Another issue that this incident raised is the extent to which we are free to publish or post what we like on a professional blog or website.  A clinical standard which all speech and language therapy professional bodies now expect, for example, is adherence to the principles of evidence based practice.  Our clinical practice falls along a continuum regarding levels of underpinning evidence and I would doubt anyone would advocate too strict a policy regarding what level of evidence is required for services.  It could be argued, however, that it is not appropriate for our profession to promote services that would be considered 'rogue' or 'outlandish', however, or services where there has been clear evidence of non-effectiveness.  Given that many speech and language therapy professionals now use the internet to promote services, I suggest that our profession would benefit from professional standards on blogging and other publication on the internet.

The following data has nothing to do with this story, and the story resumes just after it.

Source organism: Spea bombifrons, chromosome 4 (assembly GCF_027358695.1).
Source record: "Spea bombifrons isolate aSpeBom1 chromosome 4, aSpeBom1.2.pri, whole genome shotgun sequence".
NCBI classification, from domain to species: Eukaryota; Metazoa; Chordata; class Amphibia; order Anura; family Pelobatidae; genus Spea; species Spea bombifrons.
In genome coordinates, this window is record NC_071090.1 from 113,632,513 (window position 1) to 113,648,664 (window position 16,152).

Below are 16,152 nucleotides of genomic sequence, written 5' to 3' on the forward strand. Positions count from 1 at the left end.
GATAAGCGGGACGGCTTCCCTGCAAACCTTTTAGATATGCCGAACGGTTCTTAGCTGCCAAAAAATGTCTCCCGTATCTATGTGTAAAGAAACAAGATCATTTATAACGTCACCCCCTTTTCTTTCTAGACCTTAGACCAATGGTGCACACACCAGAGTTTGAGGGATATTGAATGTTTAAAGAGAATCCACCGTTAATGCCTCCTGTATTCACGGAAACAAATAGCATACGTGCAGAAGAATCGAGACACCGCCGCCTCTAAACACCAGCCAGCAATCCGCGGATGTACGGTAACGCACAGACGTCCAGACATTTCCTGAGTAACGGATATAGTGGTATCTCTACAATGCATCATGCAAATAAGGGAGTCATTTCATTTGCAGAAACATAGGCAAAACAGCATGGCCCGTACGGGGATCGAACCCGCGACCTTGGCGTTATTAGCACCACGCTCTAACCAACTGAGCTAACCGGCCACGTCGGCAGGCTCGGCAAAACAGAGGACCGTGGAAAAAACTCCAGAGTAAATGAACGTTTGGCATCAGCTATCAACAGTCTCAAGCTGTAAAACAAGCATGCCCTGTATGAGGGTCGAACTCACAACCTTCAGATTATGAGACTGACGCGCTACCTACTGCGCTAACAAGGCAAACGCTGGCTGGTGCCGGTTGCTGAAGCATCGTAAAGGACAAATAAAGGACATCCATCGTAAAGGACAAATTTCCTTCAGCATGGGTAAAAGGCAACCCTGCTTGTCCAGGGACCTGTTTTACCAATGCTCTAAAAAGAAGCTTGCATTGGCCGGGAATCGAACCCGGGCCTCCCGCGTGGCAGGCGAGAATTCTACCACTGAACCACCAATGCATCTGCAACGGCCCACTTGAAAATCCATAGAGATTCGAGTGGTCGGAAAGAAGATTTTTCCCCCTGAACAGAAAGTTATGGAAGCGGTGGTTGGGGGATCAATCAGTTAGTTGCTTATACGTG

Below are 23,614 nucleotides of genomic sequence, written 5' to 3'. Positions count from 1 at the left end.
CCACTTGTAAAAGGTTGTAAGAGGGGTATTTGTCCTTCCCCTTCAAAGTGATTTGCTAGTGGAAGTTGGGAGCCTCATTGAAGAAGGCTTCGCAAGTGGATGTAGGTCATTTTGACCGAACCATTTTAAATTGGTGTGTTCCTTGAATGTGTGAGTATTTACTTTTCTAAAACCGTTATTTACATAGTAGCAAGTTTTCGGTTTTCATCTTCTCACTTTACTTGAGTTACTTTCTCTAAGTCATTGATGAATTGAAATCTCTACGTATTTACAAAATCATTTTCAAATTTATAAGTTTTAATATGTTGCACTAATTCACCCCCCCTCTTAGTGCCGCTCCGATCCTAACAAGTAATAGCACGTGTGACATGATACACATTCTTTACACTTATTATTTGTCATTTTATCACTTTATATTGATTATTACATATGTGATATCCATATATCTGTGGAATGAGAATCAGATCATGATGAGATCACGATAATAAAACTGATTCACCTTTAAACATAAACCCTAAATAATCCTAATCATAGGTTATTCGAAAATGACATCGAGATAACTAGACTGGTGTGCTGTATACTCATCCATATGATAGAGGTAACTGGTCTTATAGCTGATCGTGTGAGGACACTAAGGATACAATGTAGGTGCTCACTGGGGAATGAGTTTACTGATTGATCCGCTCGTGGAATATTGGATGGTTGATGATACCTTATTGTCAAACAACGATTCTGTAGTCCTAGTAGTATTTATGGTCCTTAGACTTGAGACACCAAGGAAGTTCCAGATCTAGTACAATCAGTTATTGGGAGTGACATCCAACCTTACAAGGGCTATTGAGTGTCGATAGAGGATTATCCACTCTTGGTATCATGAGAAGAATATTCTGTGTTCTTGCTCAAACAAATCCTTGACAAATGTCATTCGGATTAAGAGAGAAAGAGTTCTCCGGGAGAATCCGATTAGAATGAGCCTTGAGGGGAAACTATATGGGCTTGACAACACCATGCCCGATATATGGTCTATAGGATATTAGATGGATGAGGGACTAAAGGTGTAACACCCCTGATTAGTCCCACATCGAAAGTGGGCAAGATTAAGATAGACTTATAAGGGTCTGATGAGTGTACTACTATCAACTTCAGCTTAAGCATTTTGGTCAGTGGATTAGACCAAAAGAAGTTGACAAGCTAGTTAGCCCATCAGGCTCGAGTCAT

Update 6th March:
Thank you to those of you who responded to a request for information regarding current guidelines. In the UK the RCSLT does not have its own standards, but refers all enquiries to the HCPC which has guidelines on social media here. Speech Pathology Australia have guidelines here and please see Caroline Bowen's comment below for guidance on use of the #WeSpeechies hashtag. If you are aware of any other professional bodies across the world with guidelines or standards for publishing on the internet, please do get in touch with me and I'll update this blogpost.

Conclusion - are we too nice?